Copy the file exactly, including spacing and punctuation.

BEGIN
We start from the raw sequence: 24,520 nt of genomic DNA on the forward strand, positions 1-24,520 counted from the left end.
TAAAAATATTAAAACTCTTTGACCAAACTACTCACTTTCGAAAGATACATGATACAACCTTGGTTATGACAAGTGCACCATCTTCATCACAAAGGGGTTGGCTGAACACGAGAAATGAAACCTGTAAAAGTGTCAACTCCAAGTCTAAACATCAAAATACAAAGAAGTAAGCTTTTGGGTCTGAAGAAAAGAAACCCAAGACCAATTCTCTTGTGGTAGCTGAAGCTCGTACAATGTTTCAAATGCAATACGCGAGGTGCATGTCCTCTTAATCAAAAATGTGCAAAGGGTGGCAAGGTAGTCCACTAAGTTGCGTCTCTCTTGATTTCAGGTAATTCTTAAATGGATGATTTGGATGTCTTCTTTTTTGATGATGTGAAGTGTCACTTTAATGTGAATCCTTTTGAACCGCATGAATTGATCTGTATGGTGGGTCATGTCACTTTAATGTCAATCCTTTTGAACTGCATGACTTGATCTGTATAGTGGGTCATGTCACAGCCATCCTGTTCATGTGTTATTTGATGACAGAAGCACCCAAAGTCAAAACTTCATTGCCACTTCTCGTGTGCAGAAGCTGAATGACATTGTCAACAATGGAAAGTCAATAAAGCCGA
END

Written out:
We start from the raw sequence: 24,520 nt of genomic DNA on the forward strand, positions 1-24,520 counted from the left end.
TAAAAATATTAAAACTCTTTGACCAAACTACTCACTTTCGAAAGATACATGATACAACCTTGGTTATGACAAGTGCACCATCTTCATCACAAAGGGGTTGGCTGAACACGAGAAATGAAACCTGTAAAAGTGTCAACTCCAAGTCTAAACATCAAAATACAAAGAAGTAAGCTTTTGGGTCTGAAGAAAAGAAACCCAAGACCAATTCTCTTGTGGTAGCTGAAGCTCGTACAATGTTTCAAATGCAATACGCGAGGTGCATGTCCTCTTAATCAAAAATGTGCAAAGGGTGGCAAGGTAGTCCACTAAGTTGCGTCTCTCTTGATTTCAGGTAATTCTTAAATGGATGATTTGGATGTCTTCTTTTTTGATGATGTGAAGTGTCACTTTAATGTGAATCCTTTTGAACCGCATGAATTGATCTGTATGGTGGGTCATGTCACTTTAATGTCAATCCTTTTGAACTGCATGACTTGATCTGTATAGTGGGTCATGTCACAGCCATCCTGTTCATGTGTTATTTGATGACAGAAGCACCCAAAGTCAAAACTTCATTGCCACTTCTCGTGTGCAGAAGCTGAATGACATTGTCAACAATGGAAAGTCAATAAAGCCGA